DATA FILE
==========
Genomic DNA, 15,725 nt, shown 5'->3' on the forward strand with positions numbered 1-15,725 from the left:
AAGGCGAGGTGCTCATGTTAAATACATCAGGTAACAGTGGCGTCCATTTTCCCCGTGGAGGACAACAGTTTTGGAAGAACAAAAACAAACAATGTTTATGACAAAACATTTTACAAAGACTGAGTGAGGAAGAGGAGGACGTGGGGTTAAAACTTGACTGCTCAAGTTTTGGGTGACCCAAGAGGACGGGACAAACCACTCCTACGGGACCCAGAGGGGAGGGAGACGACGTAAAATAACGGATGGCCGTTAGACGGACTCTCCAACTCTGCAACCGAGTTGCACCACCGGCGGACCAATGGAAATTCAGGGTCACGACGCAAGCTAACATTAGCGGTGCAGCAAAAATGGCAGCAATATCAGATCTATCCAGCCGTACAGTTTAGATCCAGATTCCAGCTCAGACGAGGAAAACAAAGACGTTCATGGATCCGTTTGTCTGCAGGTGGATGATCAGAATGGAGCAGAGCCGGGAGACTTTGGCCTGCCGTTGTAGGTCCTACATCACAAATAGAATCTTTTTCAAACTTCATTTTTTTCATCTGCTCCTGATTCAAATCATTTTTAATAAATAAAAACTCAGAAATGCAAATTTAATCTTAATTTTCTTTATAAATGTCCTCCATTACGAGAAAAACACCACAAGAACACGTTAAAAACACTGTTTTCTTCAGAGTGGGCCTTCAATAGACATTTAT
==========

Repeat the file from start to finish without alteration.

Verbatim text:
Genomic DNA, 15,725 nt, shown 5'->3' on the forward strand with positions numbered 1-15,725 from the left:
AAGGCGAGGTGCTCATGTTAAATACATCAGGTAACAGTGGCGTCCATTTTCCCCGTGGAGGACAACAGTTTTGGAAGAACAAAAACAAACAATGTTTATGACAAAACATTTTACAAAGACTGAGTGAGGAAGAGGAGGACGTGGGGTTAAAACTTGACTGCTCAAGTTTTGGGTGACCCAAGAGGACGGGACAAACCACTCCTACGGGACCCAGAGGGGAGGGAGACGACGTAAAATAACGGATGGCCGTTAGACGGACTCTCCAACTCTGCAACCGAGTTGCACCACCGGCGGACCAATGGAAATTCAGGGTCACGACGCAAGCTAACATTAGCGGTGCAGCAAAAATGGCAGCAATATCAGATCTATCCAGCCGTACAGTTTAGATCCAGATTCCAGCTCAGACGAGGAAAACAAAGACGTTCATGGATCCGTTTGTCTGCAGGTGGATGATCAGAATGGAGCAGAGCCGGGAGACTTTGGCCTGCCGTTGTAGGTCCTACATCACAAATAGAATCTTTTTCAAACTTCATTTTTTTCATCTGCTCCTGATTCAAATCATTTTTAATAAATAAAAACTCAGAAATGCAAATTTAATCTTAATTTTCTTTATAAATGTCCTCCATTACGAGAAAAACACCACAAGAACACGTTAAAAACACTGTTTTCTTCAGAGTGGGCCTTCAATAGACATTTAT